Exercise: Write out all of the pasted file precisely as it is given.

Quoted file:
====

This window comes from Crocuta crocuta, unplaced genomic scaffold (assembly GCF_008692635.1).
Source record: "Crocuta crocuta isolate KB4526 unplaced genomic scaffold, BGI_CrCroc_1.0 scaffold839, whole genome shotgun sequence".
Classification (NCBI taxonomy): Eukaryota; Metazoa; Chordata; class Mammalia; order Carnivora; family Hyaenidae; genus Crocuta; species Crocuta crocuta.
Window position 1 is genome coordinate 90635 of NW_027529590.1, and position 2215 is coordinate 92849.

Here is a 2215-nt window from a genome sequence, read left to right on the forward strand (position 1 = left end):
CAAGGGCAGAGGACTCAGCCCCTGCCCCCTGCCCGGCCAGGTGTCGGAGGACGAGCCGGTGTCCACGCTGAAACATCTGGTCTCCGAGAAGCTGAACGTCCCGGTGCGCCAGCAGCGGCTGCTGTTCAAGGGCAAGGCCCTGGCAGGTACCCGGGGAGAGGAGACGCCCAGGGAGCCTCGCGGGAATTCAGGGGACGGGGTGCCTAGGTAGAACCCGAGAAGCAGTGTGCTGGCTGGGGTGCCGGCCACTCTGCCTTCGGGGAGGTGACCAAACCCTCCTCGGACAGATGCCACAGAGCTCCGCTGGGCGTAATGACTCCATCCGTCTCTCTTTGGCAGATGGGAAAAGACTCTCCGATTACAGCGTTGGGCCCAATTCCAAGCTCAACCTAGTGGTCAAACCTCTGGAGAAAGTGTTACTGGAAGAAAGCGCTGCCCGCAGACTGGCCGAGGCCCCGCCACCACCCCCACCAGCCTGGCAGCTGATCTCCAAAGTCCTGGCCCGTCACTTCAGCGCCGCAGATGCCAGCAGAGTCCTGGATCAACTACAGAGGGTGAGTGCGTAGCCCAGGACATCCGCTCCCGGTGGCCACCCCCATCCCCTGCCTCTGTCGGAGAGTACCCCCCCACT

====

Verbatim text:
This window comes from Crocuta crocuta, unplaced genomic scaffold (assembly GCF_008692635.1).
Source record: "Crocuta crocuta isolate KB4526 unplaced genomic scaffold, BGI_CrCroc_1.0 scaffold839, whole genome shotgun sequence".
Classification (NCBI taxonomy): Eukaryota; Metazoa; Chordata; class Mammalia; order Carnivora; family Hyaenidae; genus Crocuta; species Crocuta crocuta.
Window position 1 is genome coordinate 90635 of NW_027529590.1, and position 2215 is coordinate 92849.

Here is a 2215-nt window from a genome sequence, read left to right on the forward strand (position 1 = left end):
CAAGGGCAGAGGACTCAGCCCCTGCCCCCTGCCCGGCCAGGTGTCGGAGGACGAGCCGGTGTCCACGCTGAAACATCTGGTCTCCGAGAAGCTGAACGTCCCGGTGCGCCAGCAGCGGCTGCTGTTCAAGGGCAAGGCCCTGGCAGGTACCCGGGGAGAGGAGACGCCCAGGGAGCCTCGCGGGAATTCAGGGGACGGGGTGCCTAGGTAGAACCCGAGAAGCAGTGTGCTGGCTGGGGTGCCGGCCACTCTGCCTTCGGGGAGGTGACCAAACCCTCCTCGGACAGATGCCACAGAGCTCCGCTGGGCGTAATGACTCCATCCGTCTCTCTTTGGCAGATGGGAAAAGACTCTCCGATTACAGCGTTGGGCCCAATTCCAAGCTCAACCTAGTGGTCAAACCTCTGGAGAAAGTGTTACTGGAAGAAAGCGCTGCCCGCAGACTGGCCGAGGCCCCGCCACCACCCCCACCAGCCTGGCAGCTGATCTCCAAAGTCCTGGCCCGTCACTTCAGCGCCGCAGATGCCAGCAGAGTCCTGGATCAACTACAGAGGGTGAGTGCGTAGCCCAGGACATCCGCTCCCGGTGGCCACCCCCATCCCCTGCCTCTGTCGGAGAGTACCCCCCCACT